One of the things I love about the Calvary Chapel Movement is our openness to empowering men who seem to the world to be unqualified for leadership. There are many pastors leading great, dynamic, kingdom-building churches in Calvary who don’t have formal seminary training. How can this be? It is because we have a God who intentionally uses the weak for powerful works. He does this so that when huge things happen it will be clear who should get the glory. Paul explained God’s reason for doing this to the Christians living in Corinth in the first century by quoting Jeremiah 9:23-24. He wrote that God uses the weak, “that, as it is written, ‘He who glories, let him glory in the Lord.’” (1 Corinthians 1:31)
I love Calvary’s openness to using the weak. I’ve often heard Mark Driscoll quote Chuck Smith approvingly as saying, “Calvary Chapel doesn’t call the trained; we train the called.” That is one of the reasons I’ve found a home within Calvary Chapel. I’m thankful for the opportunities to lead and serve that I continue to find in my Calvary home, which I would miss were I part of other movements or denominations.
Now, as much as I love the openness to using the weak in Calvary, I have seen a misapplication of this principle in the attitudes of some when it comes to assessing the qualifications of men for pastoral leadership. Sometimes our openness to God using the weak can become an excuse for not helping men legitimately assess their calling, character, spiritual gifting, and theological understanding for leadership in the church. Because of a healthy hesitance to being too program oriented or process driven, some would consider nearly any kind of formal assessment of pastoral qualifications to be “un-Calvary.” If you’re stuck in that perception, I’d say two initial things:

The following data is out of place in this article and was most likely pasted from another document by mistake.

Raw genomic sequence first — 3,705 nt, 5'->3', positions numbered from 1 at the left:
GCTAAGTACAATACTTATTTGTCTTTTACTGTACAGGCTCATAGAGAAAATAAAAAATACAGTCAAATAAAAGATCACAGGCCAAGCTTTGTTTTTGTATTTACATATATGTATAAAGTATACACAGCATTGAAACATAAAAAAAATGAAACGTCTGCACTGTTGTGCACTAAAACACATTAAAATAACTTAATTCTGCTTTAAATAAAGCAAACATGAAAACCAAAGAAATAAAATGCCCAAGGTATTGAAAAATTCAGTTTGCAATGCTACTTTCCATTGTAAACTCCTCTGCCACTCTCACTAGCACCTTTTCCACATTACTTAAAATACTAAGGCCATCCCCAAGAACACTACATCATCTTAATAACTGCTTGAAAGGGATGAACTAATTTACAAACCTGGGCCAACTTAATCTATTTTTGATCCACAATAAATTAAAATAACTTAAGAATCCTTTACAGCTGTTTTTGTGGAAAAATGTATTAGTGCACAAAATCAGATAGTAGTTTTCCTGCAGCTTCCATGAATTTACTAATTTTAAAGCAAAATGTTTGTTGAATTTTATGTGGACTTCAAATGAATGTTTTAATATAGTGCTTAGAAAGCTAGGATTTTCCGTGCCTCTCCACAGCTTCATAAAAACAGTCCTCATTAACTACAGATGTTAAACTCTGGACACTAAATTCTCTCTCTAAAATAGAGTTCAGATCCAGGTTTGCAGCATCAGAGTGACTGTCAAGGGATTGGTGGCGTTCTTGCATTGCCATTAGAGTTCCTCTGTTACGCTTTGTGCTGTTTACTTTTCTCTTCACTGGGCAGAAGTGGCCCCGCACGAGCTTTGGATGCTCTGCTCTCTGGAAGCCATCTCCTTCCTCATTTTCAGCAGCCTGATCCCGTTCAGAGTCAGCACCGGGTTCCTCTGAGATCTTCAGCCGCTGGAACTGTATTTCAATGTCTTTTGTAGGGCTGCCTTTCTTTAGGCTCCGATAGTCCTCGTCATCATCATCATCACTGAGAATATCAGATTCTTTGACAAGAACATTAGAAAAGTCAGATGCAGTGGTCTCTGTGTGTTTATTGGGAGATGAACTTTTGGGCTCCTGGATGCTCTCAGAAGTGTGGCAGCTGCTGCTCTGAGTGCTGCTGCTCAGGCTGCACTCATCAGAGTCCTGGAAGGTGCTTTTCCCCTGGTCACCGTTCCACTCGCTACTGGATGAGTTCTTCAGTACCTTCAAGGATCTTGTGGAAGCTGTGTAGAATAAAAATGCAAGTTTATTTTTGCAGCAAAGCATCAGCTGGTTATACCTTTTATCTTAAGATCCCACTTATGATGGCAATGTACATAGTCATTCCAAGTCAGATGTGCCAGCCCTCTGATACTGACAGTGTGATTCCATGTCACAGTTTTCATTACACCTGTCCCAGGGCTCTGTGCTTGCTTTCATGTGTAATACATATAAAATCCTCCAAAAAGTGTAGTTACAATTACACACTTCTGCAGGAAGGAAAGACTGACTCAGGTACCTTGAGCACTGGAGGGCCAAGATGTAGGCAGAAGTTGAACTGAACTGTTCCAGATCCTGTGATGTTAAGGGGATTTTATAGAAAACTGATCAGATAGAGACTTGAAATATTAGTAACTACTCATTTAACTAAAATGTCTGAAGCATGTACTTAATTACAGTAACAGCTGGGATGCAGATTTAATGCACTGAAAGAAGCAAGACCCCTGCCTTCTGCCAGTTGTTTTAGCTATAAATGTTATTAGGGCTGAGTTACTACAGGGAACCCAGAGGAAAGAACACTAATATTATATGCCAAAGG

1. Don’t just cling to the first part of the principle conveyed in Pastor Chuck’s statement above, but cling to the second part as well. “We don’t call the trained” needs to be balanced with “we train the called.” And the training of the called in the context of your ministry needs to be a priority.
2. Ultimately, as much as I love Calvary Chapel, the Lord will not hold us accountable for whether or not we do what is considered “Calvary Chapel,” but whether or not we do what is biblical. If the Bible urges us to practice the training and assessment of weak men whom God is calling to pastoral ministry, that is the standard we must meet whether it is widely practiced in Calvary Chapel churches or not. And the truth is that the Bible very clearly lays out the mandate to assess future pastors and leaders. In fact, the very same man who gloried in the fact that God calls the weak for great things is the man the Holy Spirit saw fit to utilize in delivering the message of our need to assess and train pastors- the apostle Paul. This is such an important issue that the Holy Spirit preserved the points of assessment for pastoral ministry in two separate letters in our New Testament. What this tells us is that being weak isn’t an excuse for not being evaluated, trained, and assessed. It tells us that when the Bible speaks of apostles as being “uneducated and untrained men” (Acts 4:13) it isn’t speaking in absolute terms. These guys had spent three years being trained and educated by Jesus as they worked side-by-side with Him doing ministry. What’s being emphasized in Acts 4 is their lack of formal instruction, not their lack of training and instruction in general.
Here are the two clearest passages that demonstrate that God requires would-be church leaders to be assessed and trained: